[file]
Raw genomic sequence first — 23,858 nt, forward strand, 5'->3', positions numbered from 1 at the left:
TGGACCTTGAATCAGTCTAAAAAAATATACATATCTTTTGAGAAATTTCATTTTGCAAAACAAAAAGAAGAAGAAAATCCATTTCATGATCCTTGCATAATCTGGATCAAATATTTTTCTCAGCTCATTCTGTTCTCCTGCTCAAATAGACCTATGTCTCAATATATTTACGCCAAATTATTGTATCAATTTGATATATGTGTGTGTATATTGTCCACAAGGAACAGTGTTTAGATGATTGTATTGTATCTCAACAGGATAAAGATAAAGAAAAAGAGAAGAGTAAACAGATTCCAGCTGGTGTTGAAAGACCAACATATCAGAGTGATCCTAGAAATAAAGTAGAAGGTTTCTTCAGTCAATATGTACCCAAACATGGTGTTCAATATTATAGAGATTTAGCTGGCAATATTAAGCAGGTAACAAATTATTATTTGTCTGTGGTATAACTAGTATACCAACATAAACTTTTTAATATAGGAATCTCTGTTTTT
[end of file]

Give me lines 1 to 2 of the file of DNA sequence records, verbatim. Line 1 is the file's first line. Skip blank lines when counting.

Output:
Raw genomic sequence first — 23,858 nt, forward strand, 5'->3', positions numbered from 1 at the left:
TGGACCTTGAATCAGTCTAAAAAAATATACATATCTTTTGAGAAATTTCATTTTGCAAAACAAAAAGAAGAAGAAAATCCATTTCATGATCCTTGCATAATCTGGATCAAATATTTTTCTCAGCTCATTCTGTTCTCCTGCTCAAATAGACCTATGTCTCAATATATTTACGCCAAATTATTGTATCAATTTGATATATGTGTGTGTATATTGTCCACAAGGAACAGTGTTTAGATGATTGTATTGTATCTCAACAGGATAAAGATAAAGAAAAAGAGAAGAGTAAACAGATTCCAGCTGGTGTTGAAAGACCAACATATCAGAGTGATCCTAGAAATAAAGTAGAAGGTTTCTTCAGTCAATATGTACCCAAACATGGTGTTCAATATTATAGAGATTTAGCTGGCAATATTAAGCAGGTAACAAATTATTATTTGTCTGTGGTATAACTAGTATACCAACATAAACTTTTTAATATAGGAATCTCTGTTTTT